Note: I feel the need to say that many Anglo-Catholics are not Papalists, but see no other choice. It may not need to be said, but I know many an AC person who might not ever choose to go the Papal way (in fact completely abhor it) but may feel pushed so far into a corner that there is no other option.

James the Thickheaded said...

Sara - FWIW, did the Anglocatholic bit in my time, so understand your pain. Sic Transit Gloria Mundi. My "luck" was to "discover" AC after most of the leadership and congregations bolted. Like walking into a beautiful party after the band's gone home, there was the strong sense of a great time missed.. but also the clear indication it was time to call a cab. Learned much in my short interlude... and so I still insist that despite the obvious defects - and RC's were never hesitant to admonish me on that score, there is nevertheless a goodly amount of virtue in AC-ism. Thankful for my time there. St. Paul's is a beautiful church. Good luck with it.

Anonymous said...

This is just part of the problem in the west. Rome has hers also (I was a Roman Catholic Benedictine for over a decade, before I left..over 20 years ago now).

And I am something of an Anglo-Catholic, but never to the point to return to the papal doctrines. Nor for that matter to the smug East, even though I find some agreement in their house theologically, but again not in any totality. We must ride this out, all of us...and this includes every member of the Mystical Body of Christ!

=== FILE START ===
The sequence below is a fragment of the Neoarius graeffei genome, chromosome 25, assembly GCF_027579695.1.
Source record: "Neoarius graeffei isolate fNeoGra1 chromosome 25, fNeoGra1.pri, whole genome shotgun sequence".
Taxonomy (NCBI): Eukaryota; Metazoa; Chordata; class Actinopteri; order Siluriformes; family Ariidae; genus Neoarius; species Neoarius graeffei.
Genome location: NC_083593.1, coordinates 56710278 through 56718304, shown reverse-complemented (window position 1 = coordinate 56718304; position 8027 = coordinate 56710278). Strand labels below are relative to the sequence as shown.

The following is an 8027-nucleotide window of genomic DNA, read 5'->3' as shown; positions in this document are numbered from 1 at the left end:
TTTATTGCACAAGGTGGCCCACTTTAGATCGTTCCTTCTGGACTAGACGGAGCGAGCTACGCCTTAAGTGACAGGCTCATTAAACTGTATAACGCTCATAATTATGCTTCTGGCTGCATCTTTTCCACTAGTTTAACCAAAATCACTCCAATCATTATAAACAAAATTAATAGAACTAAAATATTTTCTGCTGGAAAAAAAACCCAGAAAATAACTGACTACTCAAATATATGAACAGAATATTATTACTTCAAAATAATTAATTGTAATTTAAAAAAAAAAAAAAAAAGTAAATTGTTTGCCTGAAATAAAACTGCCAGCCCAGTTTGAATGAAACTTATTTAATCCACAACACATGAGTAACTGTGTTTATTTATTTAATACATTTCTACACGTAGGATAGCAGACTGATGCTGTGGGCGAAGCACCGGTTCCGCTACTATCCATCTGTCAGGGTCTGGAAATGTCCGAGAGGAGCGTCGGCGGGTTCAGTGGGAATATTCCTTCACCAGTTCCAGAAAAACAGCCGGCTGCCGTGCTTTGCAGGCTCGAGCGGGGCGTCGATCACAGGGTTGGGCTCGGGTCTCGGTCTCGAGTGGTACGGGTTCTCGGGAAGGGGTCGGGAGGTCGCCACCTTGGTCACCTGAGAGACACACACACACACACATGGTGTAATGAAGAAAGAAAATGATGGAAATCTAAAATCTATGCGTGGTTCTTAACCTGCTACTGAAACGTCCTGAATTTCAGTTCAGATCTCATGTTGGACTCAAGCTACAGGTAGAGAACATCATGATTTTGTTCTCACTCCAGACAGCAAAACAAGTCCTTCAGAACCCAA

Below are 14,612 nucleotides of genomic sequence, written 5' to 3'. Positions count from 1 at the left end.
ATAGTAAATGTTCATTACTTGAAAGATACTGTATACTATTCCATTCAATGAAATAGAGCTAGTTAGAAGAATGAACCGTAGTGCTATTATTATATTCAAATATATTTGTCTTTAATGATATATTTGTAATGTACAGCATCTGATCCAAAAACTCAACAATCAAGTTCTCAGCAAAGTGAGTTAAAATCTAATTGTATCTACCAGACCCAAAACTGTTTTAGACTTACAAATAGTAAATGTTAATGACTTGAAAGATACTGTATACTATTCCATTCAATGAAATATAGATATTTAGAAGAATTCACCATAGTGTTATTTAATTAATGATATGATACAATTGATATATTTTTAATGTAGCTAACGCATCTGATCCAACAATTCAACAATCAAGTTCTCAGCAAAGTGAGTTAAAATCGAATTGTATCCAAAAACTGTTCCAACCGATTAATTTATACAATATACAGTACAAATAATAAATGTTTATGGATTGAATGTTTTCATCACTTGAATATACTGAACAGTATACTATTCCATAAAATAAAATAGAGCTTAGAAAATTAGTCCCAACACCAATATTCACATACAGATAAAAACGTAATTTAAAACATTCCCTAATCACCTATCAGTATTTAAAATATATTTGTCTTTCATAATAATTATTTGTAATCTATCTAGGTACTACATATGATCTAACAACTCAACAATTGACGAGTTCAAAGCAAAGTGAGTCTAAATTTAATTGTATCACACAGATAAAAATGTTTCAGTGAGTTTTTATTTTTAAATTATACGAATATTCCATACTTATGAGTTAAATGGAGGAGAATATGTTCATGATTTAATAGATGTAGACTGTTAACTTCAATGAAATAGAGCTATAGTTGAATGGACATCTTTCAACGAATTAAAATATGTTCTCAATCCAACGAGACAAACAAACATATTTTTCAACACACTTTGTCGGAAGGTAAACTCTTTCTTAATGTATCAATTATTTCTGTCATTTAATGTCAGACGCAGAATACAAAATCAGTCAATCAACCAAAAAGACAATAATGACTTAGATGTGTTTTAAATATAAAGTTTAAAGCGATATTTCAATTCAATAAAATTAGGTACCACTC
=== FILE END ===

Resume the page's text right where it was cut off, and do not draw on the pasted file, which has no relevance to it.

James the Thickheaded said...

"... the smug east.."

Interesting perspective. Have neither seen nor sensed this but rather an emphasis on humility. Not to say that in our sinfulness as Orthodox Christians that it's not there, just that we recognize it for what it is. Here in the States this IS the popular image of an Anglican, though as a former Anglican, I can attest to not understanding what these folks were talking about :) Yes, it was "mighty handy". The problem is only accentuated in AC with it's ethos of selecting the "best of the best" from the religious cafeteria.

Looking for God said...

I agree about Orthodoxy in Britain. Although there is a website for the Antiochian Church here I have found that the websites in America - including Ancient Radio, Come Receive the Light etc, - offer many more resources and helps for folk like me looking into Orthodoxy. Also the profile is very low here and many view Orthodoxy as exotic and out of touch. Thanks for the overview re Anglicanism's troubles. Very helpful and worrying.